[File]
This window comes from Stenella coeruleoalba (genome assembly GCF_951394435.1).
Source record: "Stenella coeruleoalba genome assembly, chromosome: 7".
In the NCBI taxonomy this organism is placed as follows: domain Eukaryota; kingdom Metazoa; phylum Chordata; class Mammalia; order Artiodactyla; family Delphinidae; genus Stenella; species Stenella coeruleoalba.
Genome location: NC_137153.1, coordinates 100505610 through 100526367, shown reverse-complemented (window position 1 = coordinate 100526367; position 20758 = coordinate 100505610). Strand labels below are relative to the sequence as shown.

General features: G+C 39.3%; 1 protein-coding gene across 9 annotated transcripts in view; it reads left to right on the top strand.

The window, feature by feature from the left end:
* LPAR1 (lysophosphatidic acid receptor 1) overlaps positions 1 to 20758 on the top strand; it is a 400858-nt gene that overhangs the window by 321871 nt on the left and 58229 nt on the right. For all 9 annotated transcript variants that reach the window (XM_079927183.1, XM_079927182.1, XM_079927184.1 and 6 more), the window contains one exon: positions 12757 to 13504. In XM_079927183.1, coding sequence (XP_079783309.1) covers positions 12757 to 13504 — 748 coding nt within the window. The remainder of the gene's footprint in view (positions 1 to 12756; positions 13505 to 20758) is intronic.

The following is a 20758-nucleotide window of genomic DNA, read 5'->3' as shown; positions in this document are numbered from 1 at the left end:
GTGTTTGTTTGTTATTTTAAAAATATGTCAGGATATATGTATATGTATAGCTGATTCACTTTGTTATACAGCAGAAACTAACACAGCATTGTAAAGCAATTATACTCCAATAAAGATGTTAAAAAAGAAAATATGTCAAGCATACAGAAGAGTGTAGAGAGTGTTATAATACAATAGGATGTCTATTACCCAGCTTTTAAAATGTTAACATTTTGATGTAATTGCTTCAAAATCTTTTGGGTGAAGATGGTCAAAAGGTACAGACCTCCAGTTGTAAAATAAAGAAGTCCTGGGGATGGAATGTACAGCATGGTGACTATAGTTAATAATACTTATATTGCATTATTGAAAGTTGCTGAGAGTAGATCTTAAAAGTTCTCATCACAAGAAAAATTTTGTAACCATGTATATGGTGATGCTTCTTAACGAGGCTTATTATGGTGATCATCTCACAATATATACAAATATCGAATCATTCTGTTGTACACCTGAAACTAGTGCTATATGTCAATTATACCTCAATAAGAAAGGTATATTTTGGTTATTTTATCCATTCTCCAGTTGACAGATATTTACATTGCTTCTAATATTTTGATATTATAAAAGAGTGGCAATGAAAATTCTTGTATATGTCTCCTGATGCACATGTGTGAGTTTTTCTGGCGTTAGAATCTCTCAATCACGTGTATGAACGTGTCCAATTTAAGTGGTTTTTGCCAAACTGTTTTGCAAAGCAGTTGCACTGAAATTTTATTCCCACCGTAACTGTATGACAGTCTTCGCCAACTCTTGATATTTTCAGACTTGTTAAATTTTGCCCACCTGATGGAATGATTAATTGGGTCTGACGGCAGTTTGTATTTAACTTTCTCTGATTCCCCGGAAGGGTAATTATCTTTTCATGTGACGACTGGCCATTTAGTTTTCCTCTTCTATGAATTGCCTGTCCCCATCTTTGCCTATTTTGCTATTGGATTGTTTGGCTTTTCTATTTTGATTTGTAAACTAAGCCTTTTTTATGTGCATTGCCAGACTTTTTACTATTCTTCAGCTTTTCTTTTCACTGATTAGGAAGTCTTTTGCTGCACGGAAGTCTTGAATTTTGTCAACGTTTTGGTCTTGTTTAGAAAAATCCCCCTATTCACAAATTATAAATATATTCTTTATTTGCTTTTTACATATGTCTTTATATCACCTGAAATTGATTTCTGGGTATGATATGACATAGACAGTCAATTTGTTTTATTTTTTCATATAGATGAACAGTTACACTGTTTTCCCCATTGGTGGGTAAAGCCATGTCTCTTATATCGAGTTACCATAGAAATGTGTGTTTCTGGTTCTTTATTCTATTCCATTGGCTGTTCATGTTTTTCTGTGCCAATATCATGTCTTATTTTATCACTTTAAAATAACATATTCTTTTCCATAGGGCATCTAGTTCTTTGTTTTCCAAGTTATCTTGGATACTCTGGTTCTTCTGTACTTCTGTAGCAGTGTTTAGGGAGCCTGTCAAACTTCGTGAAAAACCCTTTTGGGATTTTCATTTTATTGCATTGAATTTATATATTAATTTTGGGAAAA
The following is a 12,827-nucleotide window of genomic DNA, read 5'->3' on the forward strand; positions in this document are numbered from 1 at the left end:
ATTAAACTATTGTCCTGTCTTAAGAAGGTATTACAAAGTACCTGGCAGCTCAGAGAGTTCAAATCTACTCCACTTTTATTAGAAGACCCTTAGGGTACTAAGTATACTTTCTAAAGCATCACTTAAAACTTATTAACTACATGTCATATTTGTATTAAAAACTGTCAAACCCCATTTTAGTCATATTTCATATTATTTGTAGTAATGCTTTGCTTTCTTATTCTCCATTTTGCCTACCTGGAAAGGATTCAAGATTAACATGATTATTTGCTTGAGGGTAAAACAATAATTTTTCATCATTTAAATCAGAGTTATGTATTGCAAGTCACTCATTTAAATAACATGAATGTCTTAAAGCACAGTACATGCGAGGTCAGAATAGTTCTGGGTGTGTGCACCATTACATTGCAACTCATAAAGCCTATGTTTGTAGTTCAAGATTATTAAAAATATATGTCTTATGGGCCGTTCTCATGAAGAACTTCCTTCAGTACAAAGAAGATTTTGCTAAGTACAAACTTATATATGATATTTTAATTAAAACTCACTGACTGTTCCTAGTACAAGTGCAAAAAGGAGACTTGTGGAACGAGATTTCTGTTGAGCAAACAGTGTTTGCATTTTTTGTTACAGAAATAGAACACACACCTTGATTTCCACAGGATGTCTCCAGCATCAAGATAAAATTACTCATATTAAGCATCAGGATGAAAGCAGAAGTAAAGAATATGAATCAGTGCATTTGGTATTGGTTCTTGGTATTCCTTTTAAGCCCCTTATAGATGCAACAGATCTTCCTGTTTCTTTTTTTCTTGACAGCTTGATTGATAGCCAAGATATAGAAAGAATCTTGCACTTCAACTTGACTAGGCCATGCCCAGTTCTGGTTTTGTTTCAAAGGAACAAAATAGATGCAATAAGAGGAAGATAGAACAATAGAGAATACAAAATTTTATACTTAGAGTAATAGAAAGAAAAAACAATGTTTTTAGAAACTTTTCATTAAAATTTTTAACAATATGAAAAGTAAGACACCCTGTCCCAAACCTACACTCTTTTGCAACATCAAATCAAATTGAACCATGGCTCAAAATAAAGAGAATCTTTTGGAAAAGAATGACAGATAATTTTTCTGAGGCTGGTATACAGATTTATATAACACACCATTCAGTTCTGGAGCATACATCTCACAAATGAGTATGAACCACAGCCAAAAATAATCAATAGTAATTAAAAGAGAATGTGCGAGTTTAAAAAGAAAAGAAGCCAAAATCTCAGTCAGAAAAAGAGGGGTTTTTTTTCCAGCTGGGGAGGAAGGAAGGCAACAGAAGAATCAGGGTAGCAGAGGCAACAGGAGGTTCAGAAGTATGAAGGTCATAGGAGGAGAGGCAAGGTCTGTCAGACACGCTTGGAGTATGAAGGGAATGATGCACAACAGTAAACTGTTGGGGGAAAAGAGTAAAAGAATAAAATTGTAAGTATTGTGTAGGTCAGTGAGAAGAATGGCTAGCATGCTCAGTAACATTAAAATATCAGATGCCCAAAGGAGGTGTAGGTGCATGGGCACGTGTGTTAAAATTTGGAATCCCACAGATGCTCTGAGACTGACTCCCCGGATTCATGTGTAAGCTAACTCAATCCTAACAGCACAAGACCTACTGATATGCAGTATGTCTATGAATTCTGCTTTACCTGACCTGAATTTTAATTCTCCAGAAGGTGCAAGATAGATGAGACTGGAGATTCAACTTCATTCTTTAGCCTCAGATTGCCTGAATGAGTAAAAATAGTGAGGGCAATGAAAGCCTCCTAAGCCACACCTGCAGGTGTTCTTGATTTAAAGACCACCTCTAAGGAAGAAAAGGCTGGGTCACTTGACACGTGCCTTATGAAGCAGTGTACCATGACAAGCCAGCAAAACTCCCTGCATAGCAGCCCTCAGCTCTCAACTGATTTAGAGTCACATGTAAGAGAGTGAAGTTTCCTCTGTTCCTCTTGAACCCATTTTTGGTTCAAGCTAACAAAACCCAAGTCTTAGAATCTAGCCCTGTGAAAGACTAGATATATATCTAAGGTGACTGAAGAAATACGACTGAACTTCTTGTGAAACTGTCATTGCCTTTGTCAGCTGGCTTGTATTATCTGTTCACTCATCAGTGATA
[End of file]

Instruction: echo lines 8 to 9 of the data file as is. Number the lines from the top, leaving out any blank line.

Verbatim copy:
The following is a 20758-nucleotide window of genomic DNA, read 5'->3' as shown; positions in this document are numbered from 1 at the left end:
GTGTTTGTTTGTTATTTTAAAAATATGTCAGGATATATGTATATGTATAGCTGATTCACTTTGTTATACAGCAGAAACTAACACAGCATTGTAAAGCAATTATACTCCAATAAAGATGTTAAAAAAGAAAATATGTCAAGCATACAGAAGAGTGTAGAGAGTGTTATAATACAATAGGATGTCTATTACCCAGCTTTTAAAATGTTAACATTTTGATGTAATTGCTTCAAAATCTTTTGGGTGAAGATGGTCAAAAGGTACAGACCTCCAGTTGTAAAATAAAGAAGTCCTGGGGATGGAATGTACAGCATGGTGACTATAGTTAATAATACTTATATTGCATTATTGAAAGTTGCTGAGAGTAGATCTTAAAAGTTCTCATCACAAGAAAAATTTTGTAACCATGTATATGGTGATGCTTCTTAACGAGGCTTATTATGGTGATCATCTCACAATATATACAAATATCGAATCATTCTGTTGTACACCTGAAACTAGTGCTATATGTCAATTATACCTCAATAAGAAAGGTATATTTTGGTTATTTTATCCATTCTCCAGTTGACAGATATTTACATTGCTTCTAATATTTTGATATTATAAAAGAGTGGCAATGAAAATTCTTGTATATGTCTCCTGATGCACATGTGTGAGTTTTTCTGGCGTTAGAATCTCTCAATCACGTGTATGAACGTGTCCAATTTAAGTGGTTTTTGCCAAACTGTTTTGCAAAGCAGTTGCACTGAAATTTTATTCCCACCGTAACTGTATGACAGTCTTCGCCAACTCTTGATATTTTCAGACTTGTTAAATTTTGCCCACCTGATGGAATGATTAATTGGGTCTGACGGCAGTTTGTATTTAACTTTCTCTGATTCCCCGGAAGGGTAATTATCTTTTCATGTGACGACTGGCCATTTAGTTTTCCTCTTCTATGAATTGCCTGTCCCCATCTTTGCCTATTTTGCTATTGGATTGTTTGGCTTTTCTATTTTGATTTGTAAACTAAGCCTTTTTTATGTGCATTGCCAGACTTTTTACTATTCTTCAGCTTTTCTTTTCACTGATTAGGAAGTCTTTTGCTGCACGGAAGTCTTGAATTTTGTCAACGTTTTGGTCTTGTTTAGAAAAATCCCCCTATTCACAAATTATAAATATATTCTTTATTTGCTTTTTACATATGTCTTTATATCACCTGAAATTGATTTCTGGGTATGATATGACATAGACAGTCAATTTGTTTTATTTTTTCATATAGATGAACAGTTACACTGTTTTCCCCATTGGTGGGTAAAGCCATGTCTCTTATATCGAGTTACCATAGAAATGTGTGTTTCTGGTTCTTTATTCTATTCCATTGGCTGTTCATGTTTTTCTGTGCCAATATCATGTCTTATTTTATCACTTTAAAATAACATATTCTTTTCCATAGGGCATCTAGTTCTTTGTTTTCCAAGTTATCTTGGATACTCTGGTTCTTCTGTACTTCTGTAGCAGTGTTTAGGGAGCCTGTCAAACTTCGTGAAAAACCCTTTTGGGATTTTCATTTTATTGCATTGAATTTATATATTAATTTTGGGAAAA